Multicast sessions can often flood a network, leaving very little bandwidth for other uses. You can avoid flooding your entire network by limiting multicast sessions to specific segments, which can be done in a number of ways, most of which are typically used to enhance network performance. Using VLANs to segment your network and configuring routers or managed switches to not forward multicast traffic are two common approaches. You can also use the ASR multicast configuration file to specify a low time-to-live rate for multicast packets, keeping them constrained in terms of the number of routers across which they will be forwarded.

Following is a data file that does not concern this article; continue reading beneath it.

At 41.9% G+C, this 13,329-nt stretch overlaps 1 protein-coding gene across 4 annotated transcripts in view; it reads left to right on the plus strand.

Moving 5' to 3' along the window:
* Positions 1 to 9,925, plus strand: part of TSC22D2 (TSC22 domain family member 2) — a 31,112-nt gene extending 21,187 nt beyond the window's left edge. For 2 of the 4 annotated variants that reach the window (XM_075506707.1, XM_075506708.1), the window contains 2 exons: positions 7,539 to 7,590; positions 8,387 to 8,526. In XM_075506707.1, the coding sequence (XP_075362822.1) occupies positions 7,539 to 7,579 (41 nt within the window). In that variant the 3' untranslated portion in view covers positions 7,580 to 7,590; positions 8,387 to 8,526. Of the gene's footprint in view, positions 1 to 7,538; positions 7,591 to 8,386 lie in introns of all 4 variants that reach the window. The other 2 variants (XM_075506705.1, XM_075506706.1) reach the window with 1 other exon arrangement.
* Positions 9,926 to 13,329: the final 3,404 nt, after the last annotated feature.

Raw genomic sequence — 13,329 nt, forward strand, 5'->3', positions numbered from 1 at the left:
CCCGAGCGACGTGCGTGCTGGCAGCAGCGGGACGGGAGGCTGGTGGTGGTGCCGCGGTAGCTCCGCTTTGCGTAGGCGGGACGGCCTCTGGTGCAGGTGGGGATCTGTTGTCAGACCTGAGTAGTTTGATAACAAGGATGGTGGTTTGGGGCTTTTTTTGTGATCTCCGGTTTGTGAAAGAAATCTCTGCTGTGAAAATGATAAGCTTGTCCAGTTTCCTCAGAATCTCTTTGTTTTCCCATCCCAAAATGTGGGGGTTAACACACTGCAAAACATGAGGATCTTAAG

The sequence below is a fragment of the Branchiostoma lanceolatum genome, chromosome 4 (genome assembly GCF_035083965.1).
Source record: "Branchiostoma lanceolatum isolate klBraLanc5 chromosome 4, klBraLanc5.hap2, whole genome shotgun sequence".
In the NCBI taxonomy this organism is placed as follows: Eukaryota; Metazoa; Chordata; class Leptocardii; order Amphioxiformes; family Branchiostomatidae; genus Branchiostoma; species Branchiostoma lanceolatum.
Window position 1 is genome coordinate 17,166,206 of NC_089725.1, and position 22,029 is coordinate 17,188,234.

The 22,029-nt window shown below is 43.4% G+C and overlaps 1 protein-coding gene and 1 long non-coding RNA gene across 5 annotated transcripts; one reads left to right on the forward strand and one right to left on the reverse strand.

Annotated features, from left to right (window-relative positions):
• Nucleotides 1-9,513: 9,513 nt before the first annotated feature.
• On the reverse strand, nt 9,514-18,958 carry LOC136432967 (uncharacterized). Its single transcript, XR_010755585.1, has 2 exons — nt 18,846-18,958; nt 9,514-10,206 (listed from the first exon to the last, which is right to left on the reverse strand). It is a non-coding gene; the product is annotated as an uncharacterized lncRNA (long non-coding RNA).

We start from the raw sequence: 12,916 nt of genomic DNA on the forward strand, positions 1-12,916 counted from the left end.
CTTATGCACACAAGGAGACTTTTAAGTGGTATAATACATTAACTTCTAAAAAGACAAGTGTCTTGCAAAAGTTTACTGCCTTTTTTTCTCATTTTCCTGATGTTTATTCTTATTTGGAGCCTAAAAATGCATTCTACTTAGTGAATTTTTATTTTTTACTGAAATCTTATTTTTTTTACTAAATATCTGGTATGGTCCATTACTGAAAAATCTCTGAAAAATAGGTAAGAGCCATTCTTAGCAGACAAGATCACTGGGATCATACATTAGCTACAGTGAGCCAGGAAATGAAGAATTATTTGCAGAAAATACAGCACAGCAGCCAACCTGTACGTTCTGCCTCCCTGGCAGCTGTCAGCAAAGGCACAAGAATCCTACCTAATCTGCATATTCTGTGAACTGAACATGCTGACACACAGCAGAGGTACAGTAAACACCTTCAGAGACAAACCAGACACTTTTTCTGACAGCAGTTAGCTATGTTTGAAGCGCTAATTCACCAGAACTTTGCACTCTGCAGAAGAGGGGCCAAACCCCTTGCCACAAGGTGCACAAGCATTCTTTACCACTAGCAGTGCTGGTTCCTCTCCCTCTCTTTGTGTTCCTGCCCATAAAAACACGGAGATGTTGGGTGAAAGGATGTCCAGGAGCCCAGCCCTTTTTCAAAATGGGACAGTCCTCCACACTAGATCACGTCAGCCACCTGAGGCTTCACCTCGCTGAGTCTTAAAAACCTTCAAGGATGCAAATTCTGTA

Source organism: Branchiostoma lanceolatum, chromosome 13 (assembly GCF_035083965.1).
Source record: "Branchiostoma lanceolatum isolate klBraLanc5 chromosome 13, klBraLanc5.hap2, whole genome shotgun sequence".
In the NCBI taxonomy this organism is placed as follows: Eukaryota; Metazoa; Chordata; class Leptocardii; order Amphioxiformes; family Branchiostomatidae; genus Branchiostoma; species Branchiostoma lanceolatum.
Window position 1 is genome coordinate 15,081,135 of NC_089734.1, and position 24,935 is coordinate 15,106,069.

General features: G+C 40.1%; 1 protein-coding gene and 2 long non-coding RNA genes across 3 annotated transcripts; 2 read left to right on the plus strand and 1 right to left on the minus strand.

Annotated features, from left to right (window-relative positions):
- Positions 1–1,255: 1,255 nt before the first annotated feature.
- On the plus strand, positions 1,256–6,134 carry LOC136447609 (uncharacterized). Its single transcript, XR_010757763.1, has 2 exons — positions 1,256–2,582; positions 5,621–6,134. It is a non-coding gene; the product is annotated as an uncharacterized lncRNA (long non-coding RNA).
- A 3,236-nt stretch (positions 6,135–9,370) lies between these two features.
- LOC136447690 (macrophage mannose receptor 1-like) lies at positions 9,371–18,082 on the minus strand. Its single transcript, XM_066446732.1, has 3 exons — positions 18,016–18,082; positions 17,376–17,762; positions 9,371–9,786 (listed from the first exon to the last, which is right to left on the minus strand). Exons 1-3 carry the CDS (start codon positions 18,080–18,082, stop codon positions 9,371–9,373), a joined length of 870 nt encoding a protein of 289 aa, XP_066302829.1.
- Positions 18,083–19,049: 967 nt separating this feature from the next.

If you frequently deploy large numbers of workstations, you might even want to isolate a specific VLAN or network segment for multicast use (in cross-platform networks, this VLAN can be used for both Ghost and ASR sessions). If you do major rollouts on only a limited basis (that is, the opening of a new office or the beginning of the school year), you may want to simply do the deployments with workstations in their final locations and let the network be overrun for a few hours. For other more-limited imaging, such as rolling out a few new workstations at a time or using a clean image as a troubleshooting approach for a single workstation, you may want to rely on unicast solutions that don't require so much bandwidth.